What Is Cocktail Glass Rinsing?

9:03 am

Rinsing is the ultimate in subtle mixology, allowing an additional spirit to flirt with your blend without altering it altogether. Mastering this trick is also key to some scrumptious Christmas treats.

How To Rinse A Cocktail Glass

First things first, rinsing isn’t about making sure your customers get a clean glass. Cocktail glass rinsing allows mixologists to micro-manage the aromatics and flavour combinations of their drinks to mix with more precision and gain finer control over their creations. In other words, including rinsing in your recipes can make for better cocktails.

Unlike beer glass rinsing, which features a quick blast of water, you need to pick the right spirit to rinse your cocktail glass. Rinsing releases the aromatics and a hint of flavour from a spirit without overpowering the blend: It’s the key to the Absinthe edge of a Sazerac or the hint of Vermouth that makes a bone dry martini.

So, how do you rinse a cocktail glass?

There are two main techniques for rinsing glasses:

Traditional Cocktail Glass Rinsing

  • Add roughly half a shot of the chosen spirit to your glass
  • Tilt the glass until the liquid stretches from the base of the glass to nearly the rim
  • Rotate the glass to run the spirit around the interior
  • Throw away any excess liquid remaining
Good points:

This technique looks great and adds theatre to your presentation. What’s more, swirling by hand ensures even coverage.

Bad Points:

You’re binning alcohol! Throwing spirits away is wasteful, damages your margins and can mean higher prices for customers. Try and use the minimum alcohol which still allows for good glass coverage.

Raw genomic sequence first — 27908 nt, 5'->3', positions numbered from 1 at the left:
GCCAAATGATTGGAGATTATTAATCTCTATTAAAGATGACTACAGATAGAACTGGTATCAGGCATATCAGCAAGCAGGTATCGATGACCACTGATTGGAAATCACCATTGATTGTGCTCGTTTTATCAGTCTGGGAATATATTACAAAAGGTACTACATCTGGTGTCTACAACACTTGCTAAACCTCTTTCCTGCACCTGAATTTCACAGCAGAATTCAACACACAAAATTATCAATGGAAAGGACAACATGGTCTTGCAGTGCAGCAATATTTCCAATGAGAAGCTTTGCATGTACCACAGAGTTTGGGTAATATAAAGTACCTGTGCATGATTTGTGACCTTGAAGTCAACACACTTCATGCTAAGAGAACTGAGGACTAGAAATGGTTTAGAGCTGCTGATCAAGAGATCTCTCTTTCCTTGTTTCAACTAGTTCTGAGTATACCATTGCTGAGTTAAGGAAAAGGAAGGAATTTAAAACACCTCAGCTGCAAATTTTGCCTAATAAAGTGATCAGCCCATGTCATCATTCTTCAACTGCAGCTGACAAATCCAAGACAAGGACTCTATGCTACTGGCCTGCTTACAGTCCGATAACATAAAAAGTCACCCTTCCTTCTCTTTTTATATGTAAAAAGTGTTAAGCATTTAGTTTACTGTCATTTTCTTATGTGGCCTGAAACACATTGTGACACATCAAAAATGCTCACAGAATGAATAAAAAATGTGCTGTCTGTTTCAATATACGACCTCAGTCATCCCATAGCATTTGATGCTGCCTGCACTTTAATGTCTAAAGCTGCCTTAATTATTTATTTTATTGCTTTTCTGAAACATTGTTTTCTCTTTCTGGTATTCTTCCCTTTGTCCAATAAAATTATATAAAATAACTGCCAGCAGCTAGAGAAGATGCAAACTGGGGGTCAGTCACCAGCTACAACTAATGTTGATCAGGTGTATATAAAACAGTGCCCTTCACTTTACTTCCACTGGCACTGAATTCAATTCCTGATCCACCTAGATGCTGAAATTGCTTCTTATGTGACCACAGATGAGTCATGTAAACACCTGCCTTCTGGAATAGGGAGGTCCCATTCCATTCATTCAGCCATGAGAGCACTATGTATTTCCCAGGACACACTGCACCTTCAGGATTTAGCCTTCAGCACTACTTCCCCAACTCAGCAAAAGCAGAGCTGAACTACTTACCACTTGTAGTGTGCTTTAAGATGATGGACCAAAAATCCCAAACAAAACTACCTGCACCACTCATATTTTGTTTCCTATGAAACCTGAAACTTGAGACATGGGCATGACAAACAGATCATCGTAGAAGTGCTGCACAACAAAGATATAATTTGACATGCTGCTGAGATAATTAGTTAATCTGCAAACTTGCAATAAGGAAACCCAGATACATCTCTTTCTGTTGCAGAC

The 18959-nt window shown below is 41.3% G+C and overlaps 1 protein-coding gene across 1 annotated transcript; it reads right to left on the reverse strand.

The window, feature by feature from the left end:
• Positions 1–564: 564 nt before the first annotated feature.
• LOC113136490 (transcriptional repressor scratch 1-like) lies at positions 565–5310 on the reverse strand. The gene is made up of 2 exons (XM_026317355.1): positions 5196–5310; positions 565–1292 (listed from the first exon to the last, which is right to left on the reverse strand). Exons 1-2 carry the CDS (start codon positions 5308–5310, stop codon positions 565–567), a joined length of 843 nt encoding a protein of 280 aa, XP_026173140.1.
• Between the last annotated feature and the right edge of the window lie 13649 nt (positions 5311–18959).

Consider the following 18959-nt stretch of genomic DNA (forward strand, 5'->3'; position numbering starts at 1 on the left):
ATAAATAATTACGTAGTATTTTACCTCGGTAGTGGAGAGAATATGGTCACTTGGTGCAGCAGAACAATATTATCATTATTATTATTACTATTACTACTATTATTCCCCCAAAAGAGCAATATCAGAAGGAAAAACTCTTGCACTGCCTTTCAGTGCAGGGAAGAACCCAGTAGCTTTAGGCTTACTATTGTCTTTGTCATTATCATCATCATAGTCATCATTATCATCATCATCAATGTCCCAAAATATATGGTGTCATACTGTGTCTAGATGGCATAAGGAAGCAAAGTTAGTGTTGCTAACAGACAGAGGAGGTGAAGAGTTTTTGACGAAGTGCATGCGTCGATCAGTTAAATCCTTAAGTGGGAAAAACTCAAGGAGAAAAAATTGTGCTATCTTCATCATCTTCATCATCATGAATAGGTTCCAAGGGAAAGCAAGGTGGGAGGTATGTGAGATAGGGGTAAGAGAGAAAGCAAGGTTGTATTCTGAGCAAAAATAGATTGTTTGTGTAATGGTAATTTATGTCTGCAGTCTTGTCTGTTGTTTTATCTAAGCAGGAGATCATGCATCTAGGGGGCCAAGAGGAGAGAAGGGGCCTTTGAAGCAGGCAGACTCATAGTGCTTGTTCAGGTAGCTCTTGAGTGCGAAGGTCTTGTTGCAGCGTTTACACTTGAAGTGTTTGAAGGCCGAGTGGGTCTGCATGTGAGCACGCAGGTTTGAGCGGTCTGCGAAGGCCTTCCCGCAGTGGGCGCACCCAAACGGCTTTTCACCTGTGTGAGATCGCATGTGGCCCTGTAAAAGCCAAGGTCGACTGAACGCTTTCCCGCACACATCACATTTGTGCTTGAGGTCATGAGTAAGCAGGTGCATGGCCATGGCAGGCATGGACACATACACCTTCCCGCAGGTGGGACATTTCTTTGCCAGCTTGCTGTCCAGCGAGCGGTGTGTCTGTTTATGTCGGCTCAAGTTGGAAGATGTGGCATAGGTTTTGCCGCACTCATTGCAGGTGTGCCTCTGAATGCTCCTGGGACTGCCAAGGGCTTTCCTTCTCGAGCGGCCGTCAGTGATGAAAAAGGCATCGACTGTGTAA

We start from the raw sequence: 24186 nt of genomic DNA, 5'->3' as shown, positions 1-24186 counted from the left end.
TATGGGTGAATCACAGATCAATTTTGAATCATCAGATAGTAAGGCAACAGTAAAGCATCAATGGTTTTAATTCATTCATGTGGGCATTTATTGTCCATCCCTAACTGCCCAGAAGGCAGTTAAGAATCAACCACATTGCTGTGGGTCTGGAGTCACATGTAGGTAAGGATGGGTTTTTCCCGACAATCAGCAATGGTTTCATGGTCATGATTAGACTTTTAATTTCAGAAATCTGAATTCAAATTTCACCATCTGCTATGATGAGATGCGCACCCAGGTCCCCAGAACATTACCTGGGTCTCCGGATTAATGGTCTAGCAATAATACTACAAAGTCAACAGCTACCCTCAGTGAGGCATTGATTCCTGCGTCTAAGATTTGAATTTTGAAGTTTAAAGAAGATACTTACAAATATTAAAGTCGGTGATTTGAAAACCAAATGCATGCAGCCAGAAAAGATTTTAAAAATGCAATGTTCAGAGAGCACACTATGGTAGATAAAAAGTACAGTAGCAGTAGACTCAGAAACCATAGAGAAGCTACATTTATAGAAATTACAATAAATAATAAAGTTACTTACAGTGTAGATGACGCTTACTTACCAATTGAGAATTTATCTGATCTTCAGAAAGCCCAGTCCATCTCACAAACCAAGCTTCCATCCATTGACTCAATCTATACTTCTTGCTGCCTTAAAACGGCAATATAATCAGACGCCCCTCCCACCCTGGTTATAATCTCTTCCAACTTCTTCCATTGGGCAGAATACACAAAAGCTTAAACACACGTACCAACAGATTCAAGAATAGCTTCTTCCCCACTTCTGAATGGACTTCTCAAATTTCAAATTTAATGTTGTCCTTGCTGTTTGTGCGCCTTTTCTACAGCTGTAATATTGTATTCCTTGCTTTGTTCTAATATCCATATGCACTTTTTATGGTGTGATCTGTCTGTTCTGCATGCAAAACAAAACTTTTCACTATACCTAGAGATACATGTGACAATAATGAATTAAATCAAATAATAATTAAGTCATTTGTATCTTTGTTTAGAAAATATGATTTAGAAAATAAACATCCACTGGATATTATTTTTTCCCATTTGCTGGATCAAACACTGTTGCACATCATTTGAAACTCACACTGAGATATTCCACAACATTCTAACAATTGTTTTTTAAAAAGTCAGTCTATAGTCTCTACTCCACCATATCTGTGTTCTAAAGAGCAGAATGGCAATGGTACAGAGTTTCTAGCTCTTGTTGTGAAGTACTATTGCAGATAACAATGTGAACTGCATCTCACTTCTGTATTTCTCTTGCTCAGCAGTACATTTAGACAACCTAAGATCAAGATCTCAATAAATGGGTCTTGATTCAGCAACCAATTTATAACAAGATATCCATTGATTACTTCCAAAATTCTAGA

The wide, straight and gently sloping rim of martini glasses makes them perfect for rinsing.

Quick Cocktail Glass Rinsing

  • Fill a small spray container with the required spirit
  • Use the spray to lightly mist the inside of your cocktail glass

Good points:

Spraying is much quicker than rinsing by hand and guarantees precisely even coverage. By using the right amount, wastage is greatly reduced.

Bad points:

Whipping out a spray (however stylish), doesn’t have the artisan feeling of traditional rinsing. Inaccurate sprayers could also miss the glass, resulting in some wastage and a potential health and safety problem.


Using a spray with an adjustable nozzle helps find the perfect size of spray to fit your glassware.

What is An Absinthe Rinse?

An absinthe rinse means swirling a glass with absinthe to leave an enticing absinthe aroma and taste behind. This herbal complexity and aniseed bite is a key component of a Sazarac. Remember, you are not adding absinthe, just lining the glass with a little.

Festive Cocktail Glass Rinsing

There's no more denying it. It's time to start getting prepared for the holiday season. With so many foods being characterised by a mixture of warming and celebratory spices, rinsing cocktail glasses can guarantee that your drinks are just as comforting and festive.

Here are two of our favourites:

The Christmas Cracker

This warming and aromatic cocktail looks great in a retro teacup due to it's intriguing colour. You can also take the aromatics to the next level by garnishing with a cinnamon stick or star anise.

  • Rinse your glass or teacup with Cointreau
  • Add ice to a boston shaker, along with equal parts sloe gin and campari
  • Shake, serve and top with a dash of soda water
  • Garnish for optimum aromatics

The Candy Cane

Candy canes are an American Christmas staple which are becoming more popular in the UK too. Celebrate this sugary festive treat with our Candy Cane martini!

  • Crush one candy cane into tiny pieces and place aside on a saucer
  • Wet the rim of a martini glass in creme de menthe and dust the rim in the crushed cane
  • Rinse the glass in creme de menthe, carefully avoiding the rim
  • Mix equal parts cranberry juice and strawberry vodka over ice in a mixing glass
  • Using a strainer, pour into the glass

By Oliver Bernard

My years of experience working in pubs and restaurants means I am always interested in the latest industry trends. If I’m not exploring interesting new eateries, I’m trying to mimic them at home!


You Might Also Like